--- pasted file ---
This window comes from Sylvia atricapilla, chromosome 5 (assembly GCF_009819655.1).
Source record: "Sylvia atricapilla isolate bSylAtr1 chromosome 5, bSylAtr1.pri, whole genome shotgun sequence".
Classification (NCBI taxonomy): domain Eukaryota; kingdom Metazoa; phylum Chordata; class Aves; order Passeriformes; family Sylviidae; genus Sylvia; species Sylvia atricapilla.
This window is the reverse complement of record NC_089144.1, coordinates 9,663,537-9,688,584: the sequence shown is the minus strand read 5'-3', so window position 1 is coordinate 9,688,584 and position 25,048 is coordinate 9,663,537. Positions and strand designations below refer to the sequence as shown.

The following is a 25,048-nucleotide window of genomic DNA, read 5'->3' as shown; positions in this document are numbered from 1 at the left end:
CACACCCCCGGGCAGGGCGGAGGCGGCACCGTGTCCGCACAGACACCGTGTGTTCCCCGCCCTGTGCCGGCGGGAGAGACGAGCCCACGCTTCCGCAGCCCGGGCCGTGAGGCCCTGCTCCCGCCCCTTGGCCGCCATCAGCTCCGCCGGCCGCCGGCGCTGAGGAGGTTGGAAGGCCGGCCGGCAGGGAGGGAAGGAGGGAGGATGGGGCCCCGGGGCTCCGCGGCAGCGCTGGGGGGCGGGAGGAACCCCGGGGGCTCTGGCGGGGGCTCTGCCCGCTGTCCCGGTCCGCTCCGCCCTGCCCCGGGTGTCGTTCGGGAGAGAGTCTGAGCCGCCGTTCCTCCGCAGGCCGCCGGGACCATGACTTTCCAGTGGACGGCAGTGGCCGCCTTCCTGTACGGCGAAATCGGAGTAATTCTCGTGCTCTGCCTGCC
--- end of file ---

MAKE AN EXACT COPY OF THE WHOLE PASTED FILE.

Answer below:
This window comes from Sylvia atricapilla, chromosome 5 (assembly GCF_009819655.1).
Source record: "Sylvia atricapilla isolate bSylAtr1 chromosome 5, bSylAtr1.pri, whole genome shotgun sequence".
Classification (NCBI taxonomy): domain Eukaryota; kingdom Metazoa; phylum Chordata; class Aves; order Passeriformes; family Sylviidae; genus Sylvia; species Sylvia atricapilla.
This window is the reverse complement of record NC_089144.1, coordinates 9,663,537-9,688,584: the sequence shown is the minus strand read 5'-3', so window position 1 is coordinate 9,688,584 and position 25,048 is coordinate 9,663,537. Positions and strand designations below refer to the sequence as shown.

The following is a 25,048-nucleotide window of genomic DNA, read 5'->3' as shown; positions in this document are numbered from 1 at the left end:
CACACCCCCGGGCAGGGCGGAGGCGGCACCGTGTCCGCACAGACACCGTGTGTTCCCCGCCCTGTGCCGGCGGGAGAGACGAGCCCACGCTTCCGCAGCCCGGGCCGTGAGGCCCTGCTCCCGCCCCTTGGCCGCCATCAGCTCCGCCGGCCGCCGGCGCTGAGGAGGTTGGAAGGCCGGCCGGCAGGGAGGGAAGGAGGGAGGATGGGGCCCCGGGGCTCCGCGGCAGCGCTGGGGGGCGGGAGGAACCCCGGGGGCTCTGGCGGGGGCTCTGCCCGCTGTCCCGGTCCGCTCCGCCCTGCCCCGGGTGTCGTTCGGGAGAGAGTCTGAGCCGCCGTTCCTCCGCAGGCCGCCGGGACCATGACTTTCCAGTGGACGGCAGTGGCCGCCTTCCTGTACGGCGAAATCGGAGTAATTCTCGTGCTCTGCCTGCC